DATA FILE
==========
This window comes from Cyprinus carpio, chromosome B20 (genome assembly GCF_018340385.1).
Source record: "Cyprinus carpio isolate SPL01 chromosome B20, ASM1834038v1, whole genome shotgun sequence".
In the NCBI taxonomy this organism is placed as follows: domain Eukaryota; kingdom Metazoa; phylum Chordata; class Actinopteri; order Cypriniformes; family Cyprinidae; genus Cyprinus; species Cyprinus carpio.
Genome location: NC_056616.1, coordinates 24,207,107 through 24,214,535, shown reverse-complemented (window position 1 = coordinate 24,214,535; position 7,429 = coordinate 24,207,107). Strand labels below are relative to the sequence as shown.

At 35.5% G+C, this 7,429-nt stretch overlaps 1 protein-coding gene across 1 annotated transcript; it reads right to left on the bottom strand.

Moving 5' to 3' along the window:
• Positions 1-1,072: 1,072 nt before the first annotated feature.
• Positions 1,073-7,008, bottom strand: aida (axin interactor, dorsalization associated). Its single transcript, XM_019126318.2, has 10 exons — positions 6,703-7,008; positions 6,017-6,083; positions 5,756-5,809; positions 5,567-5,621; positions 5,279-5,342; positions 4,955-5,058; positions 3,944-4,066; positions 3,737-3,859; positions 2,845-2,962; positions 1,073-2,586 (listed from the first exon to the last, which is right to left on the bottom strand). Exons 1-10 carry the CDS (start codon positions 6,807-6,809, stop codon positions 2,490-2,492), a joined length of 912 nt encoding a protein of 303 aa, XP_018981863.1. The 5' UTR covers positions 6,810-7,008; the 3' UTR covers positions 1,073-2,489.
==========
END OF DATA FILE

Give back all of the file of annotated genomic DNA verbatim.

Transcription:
This window comes from Cyprinus carpio, chromosome B20 (genome assembly GCF_018340385.1).
Source record: "Cyprinus carpio isolate SPL01 chromosome B20, ASM1834038v1, whole genome shotgun sequence".
In the NCBI taxonomy this organism is placed as follows: domain Eukaryota; kingdom Metazoa; phylum Chordata; class Actinopteri; order Cypriniformes; family Cyprinidae; genus Cyprinus; species Cyprinus carpio.
Genome location: NC_056616.1, coordinates 24,207,107 through 24,214,535, shown reverse-complemented (window position 1 = coordinate 24,214,535; position 7,429 = coordinate 24,207,107). Strand labels below are relative to the sequence as shown.

At 35.5% G+C, this 7,429-nt stretch overlaps 1 protein-coding gene across 1 annotated transcript; it reads right to left on the bottom strand.

Moving 5' to 3' along the window:
• Positions 1-1,072: 1,072 nt before the first annotated feature.
• Positions 1,073-7,008, bottom strand: aida (axin interactor, dorsalization associated). Its single transcript, XM_019126318.2, has 10 exons — positions 6,703-7,008; positions 6,017-6,083; positions 5,756-5,809; positions 5,567-5,621; positions 5,279-5,342; positions 4,955-5,058; positions 3,944-4,066; positions 3,737-3,859; positions 2,845-2,962; positions 1,073-2,586 (listed from the first exon to the last, which is right to left on the bottom strand). Exons 1-10 carry the CDS (start codon positions 6,807-6,809, stop codon positions 2,490-2,492), a joined length of 912 nt encoding a protein of 303 aa, XP_018981863.1. The 5' UTR covers positions 6,810-7,008; the 3' UTR covers positions 1,073-2,489.